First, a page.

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Cops change drug handling protocol after fentanyl exposure

July 29, 2017

The Orlando Police Department is updating its protocol for handling drugs after a detective responding to an overdose incident was accidentally exposed to a narcotic and fell ill, officials said.

The changes, effective Tuesday, came after a detective was investigating a fatal overdose Saturday in the 2800 block of LB McLeod Road, said Orlando Police Chief John Mina.

“He was overcome and had trouble breathing — we believe because of the drugs that were in the room,” he said. “Those drugs were tested and came back [positive for] cocaine, but also heroin and fentanyl, so it’s possible he was feeling the effects of those drugs.”

The officer who experienced symptoms was taken to the hospital and released shortly after doctors ran drug tests, Mina said. Two other officers at the scene also were transported to the hospital as a precaution, but did not show signs of exposure to the drugs from the incident.

The chief said officers are already required to carry Narcan — a medicine that reverses the effects of an opioid overdose — as a step to treat victims and police alike, but the new directive aims to further protect officers who respond to suspected drug-related incidents.

OPD sent a memo to officers in late May after a police officer in Ohio had a severe reaction when he was exposed to fentanyl during a traffic stop. Mina stressed that the new instructions are meant to strengthen the earlier directive.

“The initial directive was to ensure that officers used the proper protection and used precautions when testing [drugs] and in some cases just send it to the lab,” he said. “This directive further strengthens that policy and adds an additional protection.”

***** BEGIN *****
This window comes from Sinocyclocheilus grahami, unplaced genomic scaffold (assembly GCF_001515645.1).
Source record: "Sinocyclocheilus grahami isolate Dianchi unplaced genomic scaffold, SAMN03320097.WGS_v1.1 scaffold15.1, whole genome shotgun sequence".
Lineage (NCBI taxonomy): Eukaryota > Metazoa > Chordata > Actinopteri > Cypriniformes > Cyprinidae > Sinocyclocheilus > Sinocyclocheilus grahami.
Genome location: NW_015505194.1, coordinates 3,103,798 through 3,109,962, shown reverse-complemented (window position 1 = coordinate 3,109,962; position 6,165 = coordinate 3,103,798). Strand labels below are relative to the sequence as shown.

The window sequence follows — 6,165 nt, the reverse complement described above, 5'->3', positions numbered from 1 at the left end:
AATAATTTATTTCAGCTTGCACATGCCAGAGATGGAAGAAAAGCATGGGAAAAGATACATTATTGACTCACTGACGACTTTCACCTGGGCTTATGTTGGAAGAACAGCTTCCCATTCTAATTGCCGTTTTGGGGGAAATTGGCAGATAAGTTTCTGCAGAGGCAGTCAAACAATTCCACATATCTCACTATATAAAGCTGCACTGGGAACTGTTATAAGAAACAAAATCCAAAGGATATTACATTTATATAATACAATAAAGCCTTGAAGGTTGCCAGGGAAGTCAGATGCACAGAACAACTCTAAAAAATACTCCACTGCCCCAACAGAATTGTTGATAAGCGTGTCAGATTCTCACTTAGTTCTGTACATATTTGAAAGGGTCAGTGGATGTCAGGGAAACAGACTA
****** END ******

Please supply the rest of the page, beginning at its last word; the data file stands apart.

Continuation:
The new protocol for officers who may come into contact with drugs that could contain fentanyl requires all sworn officers to carry disposable gloves, respirator masks, safety goggles, disposable gowns and disposable boot covers.

The standards also require that a minimum of two officers be present when handling suspected fentanyl or synthetic opioids.

“If our officers come upon a circumstance where they arrest someone for suspected heroin or fentanyl and have to handle the drugs to test it, then yes, they will put that protective gear on,” Mina said, adding that officers will still be expected to conduct some field drug tests, but should do so in open-air environments.

“Unfortunately, FDLE can’t test all of our drugs, so there will have to be some field tests done,” he said.

The protocol also bans eating, drinking and smoking while working around narcotics and requires immediate hand washing after finishing work in the potentially exposed area.

The OPD said fentanyl can be absorbed through the skin or inhaled as a powder.

Besides safety procedures, new criminal penalties will soon be put in place for opioid-related offenses. On Thursday morning in Orlando, Gov. Rick Scott will sign HB 477, which creates new penalties related to synthetic opioid drugs, including fentanyl.


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